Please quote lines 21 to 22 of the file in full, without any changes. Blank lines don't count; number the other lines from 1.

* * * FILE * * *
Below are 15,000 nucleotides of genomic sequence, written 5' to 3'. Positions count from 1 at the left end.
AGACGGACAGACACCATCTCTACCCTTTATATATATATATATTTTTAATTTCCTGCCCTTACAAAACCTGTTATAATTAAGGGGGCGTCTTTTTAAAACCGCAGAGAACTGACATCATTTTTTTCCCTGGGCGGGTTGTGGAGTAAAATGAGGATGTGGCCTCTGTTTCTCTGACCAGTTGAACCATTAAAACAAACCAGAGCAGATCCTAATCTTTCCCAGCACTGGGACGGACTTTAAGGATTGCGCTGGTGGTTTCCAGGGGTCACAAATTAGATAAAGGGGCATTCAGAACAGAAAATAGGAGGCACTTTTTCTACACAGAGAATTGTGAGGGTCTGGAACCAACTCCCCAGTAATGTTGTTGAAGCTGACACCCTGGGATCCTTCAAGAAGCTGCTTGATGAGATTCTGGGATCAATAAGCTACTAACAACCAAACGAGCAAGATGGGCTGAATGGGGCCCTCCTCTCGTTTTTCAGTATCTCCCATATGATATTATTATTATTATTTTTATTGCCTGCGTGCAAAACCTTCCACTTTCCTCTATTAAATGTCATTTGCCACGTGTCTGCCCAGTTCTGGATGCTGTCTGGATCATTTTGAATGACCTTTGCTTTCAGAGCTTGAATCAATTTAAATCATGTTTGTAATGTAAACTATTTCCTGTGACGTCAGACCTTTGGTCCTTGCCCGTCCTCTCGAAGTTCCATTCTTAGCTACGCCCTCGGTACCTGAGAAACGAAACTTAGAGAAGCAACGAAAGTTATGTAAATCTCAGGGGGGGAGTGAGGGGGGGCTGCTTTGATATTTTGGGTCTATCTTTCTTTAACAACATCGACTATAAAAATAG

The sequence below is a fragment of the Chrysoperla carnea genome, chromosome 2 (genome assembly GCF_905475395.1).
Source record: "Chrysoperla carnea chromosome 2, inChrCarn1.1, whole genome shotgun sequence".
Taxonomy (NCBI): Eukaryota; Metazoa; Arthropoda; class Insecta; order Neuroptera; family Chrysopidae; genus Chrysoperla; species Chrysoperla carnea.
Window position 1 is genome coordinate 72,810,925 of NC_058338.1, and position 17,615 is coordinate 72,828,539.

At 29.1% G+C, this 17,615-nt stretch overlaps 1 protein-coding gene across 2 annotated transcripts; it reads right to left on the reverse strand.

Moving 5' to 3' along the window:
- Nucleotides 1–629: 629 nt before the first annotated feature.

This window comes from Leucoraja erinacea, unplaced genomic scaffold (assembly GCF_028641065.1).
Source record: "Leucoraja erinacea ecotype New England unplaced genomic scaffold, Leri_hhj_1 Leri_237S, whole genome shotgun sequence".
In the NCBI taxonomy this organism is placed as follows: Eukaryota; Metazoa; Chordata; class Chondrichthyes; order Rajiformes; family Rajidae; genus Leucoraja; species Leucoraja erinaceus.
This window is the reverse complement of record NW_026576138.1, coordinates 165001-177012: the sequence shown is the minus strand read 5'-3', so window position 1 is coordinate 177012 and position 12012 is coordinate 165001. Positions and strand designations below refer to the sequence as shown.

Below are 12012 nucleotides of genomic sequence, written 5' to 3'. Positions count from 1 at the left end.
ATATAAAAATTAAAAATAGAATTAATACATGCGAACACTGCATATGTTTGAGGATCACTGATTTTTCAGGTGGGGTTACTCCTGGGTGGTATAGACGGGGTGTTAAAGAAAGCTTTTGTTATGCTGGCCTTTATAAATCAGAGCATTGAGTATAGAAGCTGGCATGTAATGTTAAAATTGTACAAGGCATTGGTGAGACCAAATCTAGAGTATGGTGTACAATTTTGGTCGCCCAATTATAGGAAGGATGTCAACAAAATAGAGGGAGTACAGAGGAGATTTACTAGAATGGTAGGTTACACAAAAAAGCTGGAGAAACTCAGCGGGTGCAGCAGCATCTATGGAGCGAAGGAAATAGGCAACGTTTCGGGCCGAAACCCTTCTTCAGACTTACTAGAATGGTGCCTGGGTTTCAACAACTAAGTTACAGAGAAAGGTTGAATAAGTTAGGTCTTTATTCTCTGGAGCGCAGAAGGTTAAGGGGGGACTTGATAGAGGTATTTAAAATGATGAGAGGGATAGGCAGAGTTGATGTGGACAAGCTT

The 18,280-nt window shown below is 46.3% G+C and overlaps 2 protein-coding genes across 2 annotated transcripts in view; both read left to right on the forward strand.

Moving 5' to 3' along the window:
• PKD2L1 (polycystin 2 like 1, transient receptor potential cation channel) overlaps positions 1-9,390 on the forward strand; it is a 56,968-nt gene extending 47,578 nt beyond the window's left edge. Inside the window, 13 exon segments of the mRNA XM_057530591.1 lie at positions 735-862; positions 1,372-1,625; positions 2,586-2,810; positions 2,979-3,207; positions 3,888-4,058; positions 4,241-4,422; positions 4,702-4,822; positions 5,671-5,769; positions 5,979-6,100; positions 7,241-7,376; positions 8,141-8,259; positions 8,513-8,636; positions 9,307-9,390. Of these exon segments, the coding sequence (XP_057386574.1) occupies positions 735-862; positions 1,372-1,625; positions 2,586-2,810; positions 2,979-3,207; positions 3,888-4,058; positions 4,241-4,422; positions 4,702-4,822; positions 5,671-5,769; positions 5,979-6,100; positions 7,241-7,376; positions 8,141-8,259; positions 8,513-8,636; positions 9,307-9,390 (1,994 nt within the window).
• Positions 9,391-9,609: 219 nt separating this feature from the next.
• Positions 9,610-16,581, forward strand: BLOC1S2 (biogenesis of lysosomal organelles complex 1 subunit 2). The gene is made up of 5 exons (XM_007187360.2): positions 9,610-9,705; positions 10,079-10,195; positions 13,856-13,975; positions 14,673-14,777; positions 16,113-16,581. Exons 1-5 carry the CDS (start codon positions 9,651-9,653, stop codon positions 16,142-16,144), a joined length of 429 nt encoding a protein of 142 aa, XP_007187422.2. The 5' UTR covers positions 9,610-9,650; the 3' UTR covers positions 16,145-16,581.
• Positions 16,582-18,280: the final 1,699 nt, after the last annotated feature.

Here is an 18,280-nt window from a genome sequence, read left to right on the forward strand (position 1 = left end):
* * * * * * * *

• Positions 16,582-18,280: the final 1,699 nt, after the last annotated feature.

Here is an 18,280-nt window from a genome sequence, read left to right on the forward strand (position 1 = left end):